Xenamine Diet Pills

by Diet Pill Center on June 25, 2015

Xenamine review
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Xenamine is a supplement that is available without a prescription and that is sold within the weight loss category at a few online marketplaces. It is manufactured by InnerVital, which is a company based in New York state and that does not provide any information about itself – aside from its contact information – on its website, which it uses as a store for its many health and wellness products. InnerVital sells a number of other weight loss supplements, as well as smoking cessation products, anti aging serums, sexual dysfunction supplements (for both men and women), breast enhancement products, and those for cleansing and detoxing.

When it comes to this specific product, InnerVital calls Xenamine a diet pill that will be able to “turbo charge” weight loss. Other claims that it has made about the benefits of this product include that it is an appetite suppressant, that it will increase energy levels, and that it will also “turbo charge” a dieter’s metabolism.

At the time that this review was written, the company did not cite any specific studies that would suggest that its claims have been supported by scientific study in any form. It calls its formula “scientific” but does not seem to have any science available to back up the statements that it has made.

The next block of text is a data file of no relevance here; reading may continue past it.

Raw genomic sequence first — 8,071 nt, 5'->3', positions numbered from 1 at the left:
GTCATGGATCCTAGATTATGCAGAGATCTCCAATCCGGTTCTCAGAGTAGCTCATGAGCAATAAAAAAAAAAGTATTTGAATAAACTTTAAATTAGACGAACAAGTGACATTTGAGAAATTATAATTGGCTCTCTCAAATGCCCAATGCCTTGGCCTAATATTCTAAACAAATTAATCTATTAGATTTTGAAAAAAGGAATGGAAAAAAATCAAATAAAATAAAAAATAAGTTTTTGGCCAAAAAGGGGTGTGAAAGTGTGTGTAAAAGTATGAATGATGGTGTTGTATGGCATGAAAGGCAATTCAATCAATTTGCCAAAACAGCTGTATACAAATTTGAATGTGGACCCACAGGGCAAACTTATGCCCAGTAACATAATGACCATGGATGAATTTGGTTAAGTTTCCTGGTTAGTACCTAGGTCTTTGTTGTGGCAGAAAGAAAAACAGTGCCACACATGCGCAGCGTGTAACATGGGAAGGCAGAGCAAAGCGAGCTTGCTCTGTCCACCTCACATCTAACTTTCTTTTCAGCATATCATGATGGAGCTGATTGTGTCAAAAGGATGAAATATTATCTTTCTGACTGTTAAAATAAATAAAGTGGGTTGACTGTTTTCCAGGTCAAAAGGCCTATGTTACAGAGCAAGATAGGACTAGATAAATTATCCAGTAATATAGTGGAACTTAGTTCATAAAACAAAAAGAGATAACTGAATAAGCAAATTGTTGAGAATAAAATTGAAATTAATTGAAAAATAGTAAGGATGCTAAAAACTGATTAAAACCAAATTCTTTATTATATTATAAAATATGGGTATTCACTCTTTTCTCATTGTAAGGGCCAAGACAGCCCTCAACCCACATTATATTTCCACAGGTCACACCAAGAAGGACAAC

That said, it has taken the step to actually list the ingredients within the formula on the website. At the time of this writing, the ingredients that it identified within its capsules included chromium, caffeine, and a proprietary blend made up of: Hoodia Cactus Powder, Caralluma Fimbriata Extract, Glucomannan, Green Tea, Theobromine, Guarana, Cha de Bugre, Maca Extract, L-Theanine, Banaba, Pomegranate Powder and Gugglesterone.

Several things become clear at first glance when looking at that formula. The first is that this product contains stimulants. While that may be helpful to some dieters in terms of boosting the metabolic rate, the amount per serving in these pills is exceptionally high. In fact, it is listed as being 400 mg per 2 capsule serving. That is the equivalent of drinking about 4 cups of coffee, all at once. This will cause many dieters to experience any or several of a range of unpleasant and unwanted side effects.

The next point is that most of the ingredients in this list are based more on hype than scientific evidence, and very few have any research to support their use. A brief search through medical journal databases showed that there is some preliminary research to support the use of theobromine, green tea, and L-theanine, but the rest appears to be used based on anecdotal evidence, alone.

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